Museum exhibit brings back early days of high fliers
An Agricultural and Industrial Museum exhibit features a model of York Airport, put down in the Fayfield area of Springettsbury Township. It’s usually viewed as the first York Airport, although an airstrip in Stonybrook operated about five years earlier. according to John F. M. Wolfe’s ‘Profile of Aviation.’ Also of interest: What about the first York Airport that operated in Fayfield?
“Air Pirates Attempt to Steal York Plane,” the newspaper headline read.
Today, we would call it hijacking, but in the 1930s, it was just a matter of a thief understanding the high value of the airplanes frequenting the first York Airport.
That headline is part of an exhibit of the York Airport, 1930-1937, on display at the York County Heritage Trust’s Agricultural and Industrial Museum.
The case exhibit, put on display this year, features: …
— The 120-ft. by 80-ft. hanger that sheltered many planes against elements and air pirates.
— An administration building that housed a restaurant, ticket office and waiting room.
— A small T-hangar, undoubtedly the first building at the Fayfield site that now borders Haines Road, north of the K-Mart.
A ticket office was necessary because Pittsburgh Airways Inc. flew a regular schedule from the Springettsbury Township strip.
The airport moved on to various sites: adjacent to the current-day York Mall (the former Valley Canvas building was part of that strip); its present site near Thomasville; to the west of Roosevelt Avenue in the vicinity of the Sylvania plant and back to its present site. (For a detailed history of York County airports, see John F.M. Wolfe’s “Profile of Aviation, York County, Pennsylvania, 1925-1988.” York, Pa.: Wolf Printing, 1998.)
Today, houses in the Fayfield development cover the first airport’s runway and the large hangar is gone. The Fayfield area is east side of Interstate 83 and west of Haines Road today. It ran north of the Misericordia Nursing Home. All that is left of memories of barnstorming, mail pickups, parachute jumping and a Goodyear blimp visit.
Oh yes, the administration building stands today as a private residence.
A York Daily Record (July 19, 2006) story on the exhibit follows:
As a boy in the 1930s, Paul Schiding washed planes, sold tickets, cleaned the hangar and did whatever other work was needed around York Airport, which once stood along Haines Road in Springettsbury Township.
His reward: An occasional short ride in the skies above York County.
“That was the amazing part about it. My parents let me fly with all these people,” said Schiding, 87, who owned a model store on South Queen Street before retiring in 1984.
In the early 1990s, Schiding and his late cousin, Allen Bond, set out to create a miniature version of the airport and its planes.
Working from old photographs and drawings, they spent 10 years rebuilding the facility in detail, all the way down to the number of boards on the original wooden hangar.
Schiding even had some dirt from the airport that he used to recreate Haines Road, at that time an unpaved track.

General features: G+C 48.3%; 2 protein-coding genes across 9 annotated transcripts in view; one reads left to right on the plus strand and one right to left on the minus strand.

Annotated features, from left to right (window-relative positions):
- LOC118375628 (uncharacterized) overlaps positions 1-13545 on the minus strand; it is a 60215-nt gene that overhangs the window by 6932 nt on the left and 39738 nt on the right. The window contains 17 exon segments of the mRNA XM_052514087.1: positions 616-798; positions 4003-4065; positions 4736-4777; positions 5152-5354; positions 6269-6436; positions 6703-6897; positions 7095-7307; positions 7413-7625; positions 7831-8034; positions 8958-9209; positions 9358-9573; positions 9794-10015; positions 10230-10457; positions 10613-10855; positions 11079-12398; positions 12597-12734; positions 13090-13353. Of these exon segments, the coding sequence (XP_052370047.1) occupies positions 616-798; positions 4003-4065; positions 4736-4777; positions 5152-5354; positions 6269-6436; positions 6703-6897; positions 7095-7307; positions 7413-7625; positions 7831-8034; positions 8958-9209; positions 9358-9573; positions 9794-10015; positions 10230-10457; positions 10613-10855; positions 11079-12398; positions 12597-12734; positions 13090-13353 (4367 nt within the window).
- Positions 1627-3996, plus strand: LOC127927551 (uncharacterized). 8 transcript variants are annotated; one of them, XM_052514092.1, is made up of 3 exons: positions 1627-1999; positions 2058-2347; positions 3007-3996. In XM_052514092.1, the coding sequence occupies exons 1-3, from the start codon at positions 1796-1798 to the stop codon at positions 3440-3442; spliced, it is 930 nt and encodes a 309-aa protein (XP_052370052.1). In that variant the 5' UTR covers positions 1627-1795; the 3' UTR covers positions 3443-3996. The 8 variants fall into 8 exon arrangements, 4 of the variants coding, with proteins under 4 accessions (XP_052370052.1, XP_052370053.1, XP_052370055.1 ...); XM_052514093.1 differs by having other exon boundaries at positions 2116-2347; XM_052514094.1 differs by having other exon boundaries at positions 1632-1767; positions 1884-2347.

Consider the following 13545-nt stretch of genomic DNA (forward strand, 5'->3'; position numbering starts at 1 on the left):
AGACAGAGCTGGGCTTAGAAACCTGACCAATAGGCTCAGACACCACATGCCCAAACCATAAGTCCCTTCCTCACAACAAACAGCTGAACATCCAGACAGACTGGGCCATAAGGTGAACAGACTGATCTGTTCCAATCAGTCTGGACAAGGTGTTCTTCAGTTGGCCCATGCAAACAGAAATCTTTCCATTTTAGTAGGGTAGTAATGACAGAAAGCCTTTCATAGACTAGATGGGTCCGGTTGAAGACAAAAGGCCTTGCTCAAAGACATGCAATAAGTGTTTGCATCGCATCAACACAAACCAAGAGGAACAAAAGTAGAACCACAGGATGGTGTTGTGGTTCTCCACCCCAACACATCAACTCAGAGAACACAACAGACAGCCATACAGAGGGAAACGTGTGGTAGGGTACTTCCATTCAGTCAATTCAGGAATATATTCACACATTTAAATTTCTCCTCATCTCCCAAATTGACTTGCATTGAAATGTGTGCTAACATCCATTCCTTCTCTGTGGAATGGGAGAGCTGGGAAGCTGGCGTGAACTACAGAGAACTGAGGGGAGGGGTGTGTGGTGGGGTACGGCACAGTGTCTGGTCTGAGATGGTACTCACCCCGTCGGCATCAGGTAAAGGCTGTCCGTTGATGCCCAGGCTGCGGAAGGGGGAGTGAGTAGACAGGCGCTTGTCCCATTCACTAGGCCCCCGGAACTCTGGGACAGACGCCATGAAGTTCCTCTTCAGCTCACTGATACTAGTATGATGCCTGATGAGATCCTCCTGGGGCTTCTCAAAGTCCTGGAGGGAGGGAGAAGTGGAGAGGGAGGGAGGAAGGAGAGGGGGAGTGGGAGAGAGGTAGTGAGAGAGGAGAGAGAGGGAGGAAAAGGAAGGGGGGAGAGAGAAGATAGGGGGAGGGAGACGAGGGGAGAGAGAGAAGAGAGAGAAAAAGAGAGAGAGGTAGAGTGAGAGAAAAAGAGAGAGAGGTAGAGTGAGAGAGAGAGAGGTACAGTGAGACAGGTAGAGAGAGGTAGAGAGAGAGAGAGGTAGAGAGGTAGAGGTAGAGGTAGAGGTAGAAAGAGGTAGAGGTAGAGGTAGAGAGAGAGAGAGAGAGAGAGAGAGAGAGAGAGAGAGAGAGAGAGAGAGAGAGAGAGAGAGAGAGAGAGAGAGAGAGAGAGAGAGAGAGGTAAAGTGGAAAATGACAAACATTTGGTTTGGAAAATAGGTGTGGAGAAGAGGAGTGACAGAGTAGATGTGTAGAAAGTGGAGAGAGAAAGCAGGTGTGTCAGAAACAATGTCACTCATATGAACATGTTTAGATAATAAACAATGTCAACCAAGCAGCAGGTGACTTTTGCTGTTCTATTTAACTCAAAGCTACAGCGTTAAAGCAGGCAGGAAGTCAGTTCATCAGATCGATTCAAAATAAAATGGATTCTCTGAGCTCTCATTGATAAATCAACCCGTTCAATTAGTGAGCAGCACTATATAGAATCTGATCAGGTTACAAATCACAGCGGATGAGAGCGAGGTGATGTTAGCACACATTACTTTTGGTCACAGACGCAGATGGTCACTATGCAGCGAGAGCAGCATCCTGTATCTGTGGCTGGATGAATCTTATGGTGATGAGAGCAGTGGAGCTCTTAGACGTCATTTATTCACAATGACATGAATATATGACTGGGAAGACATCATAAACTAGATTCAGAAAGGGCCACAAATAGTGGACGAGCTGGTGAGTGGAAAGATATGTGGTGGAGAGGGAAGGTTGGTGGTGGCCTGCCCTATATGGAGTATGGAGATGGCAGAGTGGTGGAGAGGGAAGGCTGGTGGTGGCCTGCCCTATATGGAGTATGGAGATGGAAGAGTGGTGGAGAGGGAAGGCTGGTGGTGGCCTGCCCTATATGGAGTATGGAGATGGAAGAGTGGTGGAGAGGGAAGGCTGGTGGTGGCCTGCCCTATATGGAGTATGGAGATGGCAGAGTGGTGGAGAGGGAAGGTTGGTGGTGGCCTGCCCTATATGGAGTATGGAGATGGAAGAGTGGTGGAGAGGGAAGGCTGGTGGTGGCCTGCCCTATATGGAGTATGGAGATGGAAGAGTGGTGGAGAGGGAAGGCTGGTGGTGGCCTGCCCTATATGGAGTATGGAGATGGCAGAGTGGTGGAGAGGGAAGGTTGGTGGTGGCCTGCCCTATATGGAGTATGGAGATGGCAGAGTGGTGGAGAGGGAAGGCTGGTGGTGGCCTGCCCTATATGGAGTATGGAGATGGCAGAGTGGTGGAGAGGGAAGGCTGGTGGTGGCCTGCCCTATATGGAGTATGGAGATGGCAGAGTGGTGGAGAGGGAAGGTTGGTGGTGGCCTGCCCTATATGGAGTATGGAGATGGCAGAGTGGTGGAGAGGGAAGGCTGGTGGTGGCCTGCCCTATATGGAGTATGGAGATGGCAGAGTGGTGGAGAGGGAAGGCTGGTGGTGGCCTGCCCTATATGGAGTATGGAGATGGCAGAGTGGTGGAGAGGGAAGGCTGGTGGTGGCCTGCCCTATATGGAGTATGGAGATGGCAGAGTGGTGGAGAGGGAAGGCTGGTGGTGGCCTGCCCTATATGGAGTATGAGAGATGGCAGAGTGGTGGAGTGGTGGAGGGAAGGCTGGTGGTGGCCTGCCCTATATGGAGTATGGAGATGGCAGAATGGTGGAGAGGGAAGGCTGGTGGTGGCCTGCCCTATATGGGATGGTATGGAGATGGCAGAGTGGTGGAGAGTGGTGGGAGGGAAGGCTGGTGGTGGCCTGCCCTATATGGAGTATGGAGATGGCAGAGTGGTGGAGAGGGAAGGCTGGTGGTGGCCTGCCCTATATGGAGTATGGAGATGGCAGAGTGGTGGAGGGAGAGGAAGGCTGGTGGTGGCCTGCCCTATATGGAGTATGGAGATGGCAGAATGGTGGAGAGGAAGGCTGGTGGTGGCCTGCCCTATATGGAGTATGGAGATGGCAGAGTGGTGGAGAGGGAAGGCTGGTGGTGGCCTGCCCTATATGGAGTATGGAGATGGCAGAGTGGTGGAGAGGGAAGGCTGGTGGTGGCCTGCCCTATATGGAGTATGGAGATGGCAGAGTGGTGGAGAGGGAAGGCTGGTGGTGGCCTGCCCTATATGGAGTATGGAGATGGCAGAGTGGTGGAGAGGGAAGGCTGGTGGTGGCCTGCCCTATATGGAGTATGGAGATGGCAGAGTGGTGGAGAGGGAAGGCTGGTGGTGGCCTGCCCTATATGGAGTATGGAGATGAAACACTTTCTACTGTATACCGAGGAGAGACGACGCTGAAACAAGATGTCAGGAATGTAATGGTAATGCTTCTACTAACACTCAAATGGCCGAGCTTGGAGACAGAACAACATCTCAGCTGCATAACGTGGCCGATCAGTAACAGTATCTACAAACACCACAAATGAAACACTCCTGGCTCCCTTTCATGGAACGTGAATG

The airport consisted of a brick office, a small wooden hangar, a large brick and steel hangar and 40 acres of land. The only structure still standing is the office, which has been converted into a house.
Today, Haines Road is a busy suburban thoroughfare. The airport has given way to homes. And the scale model sits under glass in the Agricultural & Industrial Museum on West Princess Street in York.
Schiding donated his and his cousin’s handiwork about two months ago. It had been sitting in his garage in York Township for the last several years.
“We didn’t know what to do with it,” Schiding said Tuesday afternoon at the museum. He was showing the model to Walter “Jack” Hespenheide, 99, a former pilot who used to give flying lessons at the airport.
As Hespenheide peered through the glass, Schiding pointed out each plane and recalled their owners. The numbers and colors matched the originals, he said.
The airport opened in 1930 when the thrill of Charles A. Lindbergh’s 1927 solo trans-Atlantic flight still hung in the air.
The airport was York’s first, Schiding said. It remained open until 1937, serving briefly as a hub for a commercial airline that made stops in Lancaster, Coatesville, Philadelphia and New York City, among other cities. Flights from York to New York cost $14, according to a schedule alongside the model.
The airline folded in late 1931. After that, the airport became a haven for private pilots. On Sundays, they would charge $1 for rides. Schiding would earn 5 cents for every ticket he sold.
Schiding never learned to fly himself. At $5 an hour, lessons were too expensive, he said. He eventually joined the Air Force during World War II and flew in B-17, B-24 and B-29 bombers. But he was an aerial gunner, not a pilot.
Richard Herman, 79, was another kid who liked to hang around the airport. Herman would count on his father for a ride out from his York home on Sunday afternoons.
“Now and then I’d get there. Not all the time,” said Herman, who now lives in West Manchester Township.